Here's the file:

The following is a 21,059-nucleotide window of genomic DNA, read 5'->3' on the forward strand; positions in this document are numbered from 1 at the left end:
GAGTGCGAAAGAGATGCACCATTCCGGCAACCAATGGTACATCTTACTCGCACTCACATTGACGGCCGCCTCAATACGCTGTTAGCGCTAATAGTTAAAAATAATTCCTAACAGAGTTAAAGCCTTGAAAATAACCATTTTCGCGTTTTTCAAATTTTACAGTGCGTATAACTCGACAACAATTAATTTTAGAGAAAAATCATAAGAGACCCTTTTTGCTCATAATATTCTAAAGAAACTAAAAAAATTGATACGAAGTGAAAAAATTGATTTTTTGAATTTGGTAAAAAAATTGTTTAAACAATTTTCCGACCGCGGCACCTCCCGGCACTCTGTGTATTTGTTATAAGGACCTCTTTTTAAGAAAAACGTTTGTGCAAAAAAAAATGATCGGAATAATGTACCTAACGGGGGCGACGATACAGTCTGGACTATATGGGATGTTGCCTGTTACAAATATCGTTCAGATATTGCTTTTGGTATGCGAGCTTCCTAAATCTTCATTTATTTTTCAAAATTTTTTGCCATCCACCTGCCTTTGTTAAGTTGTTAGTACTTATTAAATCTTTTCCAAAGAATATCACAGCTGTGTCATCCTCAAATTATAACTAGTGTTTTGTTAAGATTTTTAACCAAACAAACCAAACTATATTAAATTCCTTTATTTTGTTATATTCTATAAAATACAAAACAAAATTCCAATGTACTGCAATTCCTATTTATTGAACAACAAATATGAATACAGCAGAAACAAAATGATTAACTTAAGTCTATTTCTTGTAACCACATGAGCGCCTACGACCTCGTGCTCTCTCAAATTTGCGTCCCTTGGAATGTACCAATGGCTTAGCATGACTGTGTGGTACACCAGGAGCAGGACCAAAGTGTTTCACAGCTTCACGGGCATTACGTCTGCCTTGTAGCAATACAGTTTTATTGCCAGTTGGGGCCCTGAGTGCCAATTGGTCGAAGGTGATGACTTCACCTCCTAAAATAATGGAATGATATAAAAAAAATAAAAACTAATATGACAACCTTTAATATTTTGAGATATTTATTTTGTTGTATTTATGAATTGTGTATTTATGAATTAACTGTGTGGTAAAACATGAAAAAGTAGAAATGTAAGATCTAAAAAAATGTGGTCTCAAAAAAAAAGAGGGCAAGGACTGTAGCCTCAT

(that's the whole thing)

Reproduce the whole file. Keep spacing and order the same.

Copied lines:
The following is a 21,059-nucleotide window of genomic DNA, read 5'->3' on the forward strand; positions in this document are numbered from 1 at the left end:
GAGTGCGAAAGAGATGCACCATTCCGGCAACCAATGGTACATCTTACTCGCACTCACATTGACGGCCGCCTCAATACGCTGTTAGCGCTAATAGTTAAAAATAATTCCTAACAGAGTTAAAGCCTTGAAAATAACCATTTTCGCGTTTTTCAAATTTTACAGTGCGTATAACTCGACAACAATTAATTTTAGAGAAAAATCATAAGAGACCCTTTTTGCTCATAATATTCTAAAGAAACTAAAAAAATTGATACGAAGTGAAAAAATTGATTTTTTGAATTTGGTAAAAAAATTGTTTAAACAATTTTCCGACCGCGGCACCTCCCGGCACTCTGTGTATTTGTTATAAGGACCTCTTTTTAAGAAAAACGTTTGTGCAAAAAAAAATGATCGGAATAATGTACCTAACGGGGGCGACGATACAGTCTGGACTATATGGGATGTTGCCTGTTACAAATATCGTTCAGATATTGCTTTTGGTATGCGAGCTTCCTAAATCTTCATTTATTTTTCAAAATTTTTTGCCATCCACCTGCCTTTGTTAAGTTGTTAGTACTTATTAAATCTTTTCCAAAGAATATCACAGCTGTGTCATCCTCAAATTATAACTAGTGTTTTGTTAAGATTTTTAACCAAACAAACCAAACTATATTAAATTCCTTTATTTTGTTATATTCTATAAAATACAAAACAAAATTCCAATGTACTGCAATTCCTATTTATTGAACAACAAATATGAATACAGCAGAAACAAAATGATTAACTTAAGTCTATTTCTTGTAACCACATGAGCGCCTACGACCTCGTGCTCTCTCAAATTTGCGTCCCTTGGAATGTACCAATGGCTTAGCATGACTGTGTGGTACACCAGGAGCAGGACCAAAGTGTTTCACAGCTTCACGGGCATTACGTCTGCCTTGTAGCAATACAGTTTTATTGCCAGTTGGGGCCCTGAGTGCCAATTGGTCGAAGGTGATGACTTCACCTCCTAAAATAATGGAATGATATAAAAAAAATAAAAACTAATATGACAACCTTTAATATTTTGAGATATTTATTTTGTTGTATTTATGAATTGTGTATTTATGAATTAACTGTGTGGTAAAACATGAAAAAGTAGAAATGTAAGATCTAAAAAAATGTGGTCTCAAAAAAAAAGAGGGCAAGGACTGTAGCCTCAT